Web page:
My middle school obsession with '80s fashion went a lot deeper than neon colors and funky hairstyles

Brooklyn White

I personally believe that middle school is quite possibly the strangest three-to-four year increment of young life. Hormones swirl, cliques form, and, unfortunately, education can be the last thing on kids’ minds. I went to one of best schools (if not the best school) in my city, and the faculty made it their business to encourage students to thrive academically while also participating in the arts. During those three years, I explored myself and continued becoming the wavy woman I am today. Sounds lofty and fake deep, but believe me, it was a comedic and eye-opening time.

One of my fondest middle school memories takes place in 2008, during the summer before my eighth grade year. Always into media and pop culture, I had seen Teyana Taylor’s episode of My Super Sweet Sixteen (and soon after, the “New Era” music video by Retro Kidz) — and quickly became obsessed with the 1980s style of dress.

While I’m not exactly sure why that specific era grabbed my attention the way it did, I do know that I was fascinated and determined to emulate what I saw.

I did not consider my mom’s budget (old school gear can be costly) or the lack of acceptance I’d receive from my classmates, but I didn’t care. I knew I was into ~the look~, and wanted to try something new.

As I reflect, I’m realizing that I’ve been into escapism for as long as I can remember.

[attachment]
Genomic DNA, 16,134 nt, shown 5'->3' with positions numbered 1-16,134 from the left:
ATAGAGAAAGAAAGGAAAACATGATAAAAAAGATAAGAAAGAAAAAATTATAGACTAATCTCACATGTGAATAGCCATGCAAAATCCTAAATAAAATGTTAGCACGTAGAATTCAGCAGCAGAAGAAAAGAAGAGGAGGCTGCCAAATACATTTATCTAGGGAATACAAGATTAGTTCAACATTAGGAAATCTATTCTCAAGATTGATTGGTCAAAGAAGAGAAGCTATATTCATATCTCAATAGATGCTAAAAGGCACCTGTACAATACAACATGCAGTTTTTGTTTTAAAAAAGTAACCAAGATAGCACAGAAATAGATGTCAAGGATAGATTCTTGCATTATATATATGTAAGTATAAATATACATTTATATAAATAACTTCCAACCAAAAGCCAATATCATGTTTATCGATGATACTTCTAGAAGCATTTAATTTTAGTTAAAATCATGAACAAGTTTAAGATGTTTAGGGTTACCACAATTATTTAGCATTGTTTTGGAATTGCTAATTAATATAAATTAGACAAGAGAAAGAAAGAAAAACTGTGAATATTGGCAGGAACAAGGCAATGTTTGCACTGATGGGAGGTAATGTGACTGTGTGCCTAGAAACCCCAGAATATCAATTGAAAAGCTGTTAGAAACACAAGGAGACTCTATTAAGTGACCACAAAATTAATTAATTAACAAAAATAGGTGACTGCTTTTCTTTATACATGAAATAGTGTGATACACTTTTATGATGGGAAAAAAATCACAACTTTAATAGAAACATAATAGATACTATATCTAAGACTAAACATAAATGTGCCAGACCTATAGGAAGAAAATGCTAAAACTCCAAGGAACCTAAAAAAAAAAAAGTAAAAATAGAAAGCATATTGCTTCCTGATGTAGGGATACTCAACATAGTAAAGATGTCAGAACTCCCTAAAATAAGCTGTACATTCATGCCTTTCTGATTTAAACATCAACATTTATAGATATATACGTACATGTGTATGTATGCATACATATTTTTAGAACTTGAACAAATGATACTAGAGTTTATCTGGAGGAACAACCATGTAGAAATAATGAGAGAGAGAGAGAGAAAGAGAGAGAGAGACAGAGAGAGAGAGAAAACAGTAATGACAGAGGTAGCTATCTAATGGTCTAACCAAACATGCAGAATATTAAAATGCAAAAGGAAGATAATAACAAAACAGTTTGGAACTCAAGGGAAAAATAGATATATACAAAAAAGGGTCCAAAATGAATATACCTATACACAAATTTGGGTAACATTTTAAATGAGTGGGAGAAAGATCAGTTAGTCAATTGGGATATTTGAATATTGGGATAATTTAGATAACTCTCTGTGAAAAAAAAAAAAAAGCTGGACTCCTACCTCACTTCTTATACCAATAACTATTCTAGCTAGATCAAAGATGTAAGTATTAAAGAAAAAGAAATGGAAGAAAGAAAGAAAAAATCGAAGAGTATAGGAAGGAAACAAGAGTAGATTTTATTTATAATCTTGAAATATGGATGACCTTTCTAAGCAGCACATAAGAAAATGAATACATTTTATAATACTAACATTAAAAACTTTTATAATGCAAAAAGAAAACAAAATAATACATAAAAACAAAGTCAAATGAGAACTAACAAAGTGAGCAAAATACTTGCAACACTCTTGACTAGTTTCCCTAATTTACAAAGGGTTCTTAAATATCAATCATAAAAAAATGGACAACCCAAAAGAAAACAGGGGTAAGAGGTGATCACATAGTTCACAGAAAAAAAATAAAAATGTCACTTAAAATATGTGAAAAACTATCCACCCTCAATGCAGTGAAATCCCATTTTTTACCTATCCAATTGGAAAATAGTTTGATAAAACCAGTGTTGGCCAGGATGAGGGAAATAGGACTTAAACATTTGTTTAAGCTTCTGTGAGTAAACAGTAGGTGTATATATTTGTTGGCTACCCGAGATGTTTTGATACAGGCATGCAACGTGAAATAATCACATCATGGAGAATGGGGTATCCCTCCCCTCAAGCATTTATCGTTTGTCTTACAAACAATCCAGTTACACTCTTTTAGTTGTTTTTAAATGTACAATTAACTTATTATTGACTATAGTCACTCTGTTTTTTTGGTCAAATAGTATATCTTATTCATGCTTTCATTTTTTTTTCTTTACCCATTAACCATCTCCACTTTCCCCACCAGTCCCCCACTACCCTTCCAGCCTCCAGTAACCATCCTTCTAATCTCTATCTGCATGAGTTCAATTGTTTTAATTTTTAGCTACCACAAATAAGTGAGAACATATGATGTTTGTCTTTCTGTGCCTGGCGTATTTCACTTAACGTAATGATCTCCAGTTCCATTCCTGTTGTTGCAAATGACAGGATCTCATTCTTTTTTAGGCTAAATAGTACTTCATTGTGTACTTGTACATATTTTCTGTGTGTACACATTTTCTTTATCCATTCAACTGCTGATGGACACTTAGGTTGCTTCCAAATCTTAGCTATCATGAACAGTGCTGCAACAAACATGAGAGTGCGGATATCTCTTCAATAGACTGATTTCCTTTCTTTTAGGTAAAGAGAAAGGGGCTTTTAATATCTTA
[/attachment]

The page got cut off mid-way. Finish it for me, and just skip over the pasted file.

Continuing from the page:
Whenever my surroundings didn’t look the way I wanted them to, I would shut out all of the perceived hate, craft a safe space in my mind, and do my best to make my outer world reflect how I felt inside. I had been bullied for my weight, my clothes, and my physical features in sixth and seventh grade, so throwing myself into something different was one of the things I did to bring myself joy. I decided not to focus on anyone’s thoughts but my own for a little while. Even in my adult life, I still do this. I do try to deal with issues in a more mature way, but I think my knack for making a new internal home full of love and acceptance has helped me tremendously in life.

Around this time, I had also began taking my rap career more seriously. I had been writing poems and verses for fun since third grade, but I’d figured out that I wanted it to be my full-time career one day. So I suppose that in my 13-year-old mind, I thought I was due for a complete rebrand so I could get closer to my goal.

Before school officially started, I threw away the majority of my clothes and, slowly but surely, began incorporating neon colors, big glasses, funky hairstyles, and hand designed shoes into my wardrobe.

You could not tell me that I wasn’t a direct descendent of MC Lyte.

MC Lyte
Atlantic Records

In retrospect, my ’80s phase was not the most aesthetically pleasing look I’ve ever rocked, and I can admit that I looked silly sometimes. I raised the brows of at least one teacher, and my family had no clue why I was dressing like that. I was also made fun of by my peers on multiple occasions — but I was living in my own world, so I paid them no mind.

What mattered most about that time was not how I looked. What mattered was my courage to go against the grain, create my own haven, and express myself in a positive manner.

I can wholeheartedly say that I am generally fearless in my creative expression due to my childhood desire to reinvent myself.

Sometimes switching things up is exactly what you need to walk into your destiny.

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